Pavlovsky warned at the outset: "One should be aware that, at least until the end of President Putin's tenure and probably until the end of the presidency of his immediate successors, Russia's foreign policy priority will be to turn Russia into a 21st century world power. This despite the fact that we are presently a weak regional power with a weak commodity-based economy."
Socor diagnoses three essential strands in the new Russian policy:1) Belarus represents an optimal model of integration with Russia, whereby the regime's ultimate political reliability will override other issues. "We are totally satisfied with the level of our relations with Belarus. Russia will clearly distinguish between certain characteristics of a political regime in a neighboring country and its observance of allied commitments. Belarus is a model ally."
2) As a major departure from Russian policy since 1992, Moscow reserves the right from now on to pursue its goals by establishing relations with political forces, opposition as well as governing, in post-Soviet countries. "Russia will certainly interact with the entire political spectrum in the neighboring [sic] countries, both official and opposition, including nongovernmental organizations, democratic organizations, and in-system political groups," other than the "extremist, radical, or underground groups." "The president of our partner country or ally country, while preserving the role of our central interlocutor, will not be regarded by Russia as the one and only representative of the society." Moscow intends to use its NGOs as well as its government agencies to link up with political forces in post-Soviet countries...
3) Russia does not accept the proposition that Euro-Atlantic integration provides a shelter against Russian influence in post-Soviet countries. "Russia will become a world power again, and will have a global area of interests. Now, however . . . there are certain countries where we have our interests. Even the admission of some of these countries to the European Union and NATO does not mean that they fall out of the area of our interests. The Baltic states are certainly within this area of interests, particularly on such issues as transit or the status of the Russian language and Russian community. We will certainly use their accession to the new organizations in order to intensify monitoring of what concerns our interests and to influence these countries."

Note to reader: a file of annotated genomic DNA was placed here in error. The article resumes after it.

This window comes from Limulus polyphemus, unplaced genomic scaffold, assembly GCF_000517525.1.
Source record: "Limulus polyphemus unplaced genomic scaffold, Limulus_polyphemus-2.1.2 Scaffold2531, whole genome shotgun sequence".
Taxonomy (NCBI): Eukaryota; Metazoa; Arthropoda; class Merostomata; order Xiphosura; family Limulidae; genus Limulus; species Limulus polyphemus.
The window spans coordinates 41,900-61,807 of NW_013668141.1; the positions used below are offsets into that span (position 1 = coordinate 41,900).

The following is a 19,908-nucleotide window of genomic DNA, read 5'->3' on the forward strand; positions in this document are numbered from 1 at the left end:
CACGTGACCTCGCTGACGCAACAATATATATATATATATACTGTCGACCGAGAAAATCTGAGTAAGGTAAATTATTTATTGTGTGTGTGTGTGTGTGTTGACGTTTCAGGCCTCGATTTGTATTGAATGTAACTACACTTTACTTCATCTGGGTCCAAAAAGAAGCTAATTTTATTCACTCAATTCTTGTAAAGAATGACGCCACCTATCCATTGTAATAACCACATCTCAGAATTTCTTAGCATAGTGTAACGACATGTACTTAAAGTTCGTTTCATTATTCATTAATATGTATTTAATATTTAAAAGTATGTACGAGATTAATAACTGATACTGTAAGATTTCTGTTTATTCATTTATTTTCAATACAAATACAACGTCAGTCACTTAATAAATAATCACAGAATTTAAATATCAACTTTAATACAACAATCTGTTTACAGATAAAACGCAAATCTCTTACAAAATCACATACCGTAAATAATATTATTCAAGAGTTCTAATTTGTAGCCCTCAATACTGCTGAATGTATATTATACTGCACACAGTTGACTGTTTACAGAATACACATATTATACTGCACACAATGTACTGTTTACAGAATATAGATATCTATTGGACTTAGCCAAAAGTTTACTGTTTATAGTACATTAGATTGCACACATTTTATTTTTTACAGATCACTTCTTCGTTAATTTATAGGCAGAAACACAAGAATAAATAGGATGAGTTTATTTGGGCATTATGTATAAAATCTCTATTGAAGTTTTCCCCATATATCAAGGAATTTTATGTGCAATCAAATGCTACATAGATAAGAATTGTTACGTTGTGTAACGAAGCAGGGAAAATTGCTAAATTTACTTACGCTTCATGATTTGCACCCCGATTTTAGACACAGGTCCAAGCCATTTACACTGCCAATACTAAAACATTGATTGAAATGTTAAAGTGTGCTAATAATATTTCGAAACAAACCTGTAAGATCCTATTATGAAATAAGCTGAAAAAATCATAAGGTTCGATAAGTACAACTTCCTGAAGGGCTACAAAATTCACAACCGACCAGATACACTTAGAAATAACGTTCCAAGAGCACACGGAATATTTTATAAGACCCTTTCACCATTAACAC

This stated goal transcends the Baltic states as such, reflecting more far-reaching ambitions to corrode NATO's and the EU's political cohesion by extracting concessions at the expense of Baltic states on the issues that Pavlovsky named. The tactic at this stage consists of trying to introduce those issues on the agenda of Russia's discussions with the EU, NATO, and some major West European capitals. Any success in doing so would encourage Moscow to expand the range of internal EU and NATO issues on which Moscow seeks to obtain a voice.
See also in this blog: The "Kwasniewski Doctrine"
Tuesday, February 08, 2005
Redefining the Space
Writing in EDM, Vladimir Socor presents an analysis of the recent marathon press conference by Kremlin spokesman Gleb Pavlovsky, who on February 3 announced a major redefinition of Russia's policy in the "post-Soviet space". Socor notes that
Posted by David McDuff at 3:05 pm